Comment on CABI's range of primary research journals, bibliographic databases and books. Any new releases planned in the near or mid-term future?
One of CABI's strengths has always been its combination of primary, secondary and review publications, all of which focus very strongly on our core subject areas of agriculture, the environment and other associated applied life sciences. These publication types are becoming increasingly integrated at all stages in the production and publication process, and in February 2006 we will be launching our first products in the CAB Abstracts Plus range, which combine our world-leading bibliographic resources with a wide range of full-text content, most of which has never been available online before. At launch, the CAB Abstracts Full Text Select database will include some 10,000 full-text articles, including difficult-to-find journal and conference papers, review articles, distribution maps and taxonomic description sheets. The number of full-text content sources we are licensing is growing by the day, and we expect this enhancement to the CAB Abstracts database to meet an often-voiced need from our major customer groups.
In your opinion, how have external changes such as library budget constraints and new technologies affected publishers? In what ways the Internet has affected the way secondary (or bibliographic) databases are packaged and used for research processes?
Of course, library budget constraints have affected us all in the information industry, particularly as libraries have to finance their own technical infrastructure upgrades as well as acquire content for their users. The arrival on the scene of free web search engines such as Google, and their recent moves to index more of the "hidden web" has certainly presented a challenge! This healthy competition has ensured that we focus on the added value provided by a traditional abstracting & indexing organisation and that we keep on top of customer expectations. We need more than ever to focus on our area of subject expertise and adapt our search technology to make searching our database as easy as searching Google, while still retaining the quality control and depth of coverage we have always provided.
What are your plans for the developing countries? Please provide some insights on your 'Partnership Facility' program.
CABI has a long history of working in the developing world; indeed, that was the rationale behind our establishment in the early years of the 20th century. As a not-for-profit organisation, all the surpluses generated through our commercial publishing activities are used to fulfil CABI's mission of serving the needs of sustainable agriculture and the environment. This may be through our "Information for Development" programme, where we work with donor organisations to provide information products and services into developing countries, or through the activities of the other half of CABI - our Bioscience division. The CABI Partnership Facility allows our developed world Member Countries to support development projects in less advantaged parts of the CABI membership, drawing on CABI's scientific expertise and information management skills.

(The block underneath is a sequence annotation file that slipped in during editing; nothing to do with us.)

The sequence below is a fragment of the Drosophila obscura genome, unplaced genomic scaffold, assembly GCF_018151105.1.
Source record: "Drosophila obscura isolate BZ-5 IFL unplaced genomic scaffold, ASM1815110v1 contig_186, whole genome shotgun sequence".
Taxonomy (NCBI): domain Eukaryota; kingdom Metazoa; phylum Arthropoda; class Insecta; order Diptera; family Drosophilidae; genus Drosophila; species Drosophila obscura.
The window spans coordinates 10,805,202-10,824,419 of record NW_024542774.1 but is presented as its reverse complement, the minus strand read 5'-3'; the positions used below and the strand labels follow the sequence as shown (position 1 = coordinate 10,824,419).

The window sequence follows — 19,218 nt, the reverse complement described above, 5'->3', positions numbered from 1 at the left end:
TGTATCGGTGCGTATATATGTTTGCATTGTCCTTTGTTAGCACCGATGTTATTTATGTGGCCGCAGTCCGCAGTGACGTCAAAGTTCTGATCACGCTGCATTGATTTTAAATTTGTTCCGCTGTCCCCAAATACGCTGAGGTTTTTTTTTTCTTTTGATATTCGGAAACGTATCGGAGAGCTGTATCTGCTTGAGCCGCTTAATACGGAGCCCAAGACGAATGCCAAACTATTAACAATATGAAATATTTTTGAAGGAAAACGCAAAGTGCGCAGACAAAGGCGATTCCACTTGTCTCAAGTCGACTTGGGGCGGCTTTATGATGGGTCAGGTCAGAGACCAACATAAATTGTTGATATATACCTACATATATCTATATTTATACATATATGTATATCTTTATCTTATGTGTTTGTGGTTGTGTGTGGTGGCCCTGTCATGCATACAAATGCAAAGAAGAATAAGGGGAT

Elaborate on CABI's success in tackling risk associated with releasing new products for emerging new markets?
Releasing new products for new markets is always the riskiest challenge in business development! We tend to focus instead on taking existing products into new markets or enhancing and upgrading our existing range of products for our core library markets. Where we have been innovative, for example in the development of our Internet Resources, we have tried to minimise our risk by building a standard, flexible online delivery platform, that enables us to experiment with new initiatives without a major technical outlay. In order to deliver new content to new markets, we have trained our editorial staff to write for a different audience and have reshaped some of our traditional products to make them more appealing to today's Internet generation. We manage our risk by not straying too far from our core competencies and subject expertise.
Looking forward, what are the major challenges and opportunities for CABI, given the current market conditions like shift to online content, and agriculture declines affecting lifescience publications etc?
The future certainly holds plenty of challenges for CABI, but we are confident that our combined strengths in science and information management will enable us to serve our markets for many years to come. Although some core agricultural disciplines are declining in developed markets, there is a huge demand for our products and services in emerging regions like China and India, while the developed world is focusing its attention on other areas of CABI expertise such as biological crop pest management and food safety. We definitely feel positive about the future, even if it turns out to be very different from the present!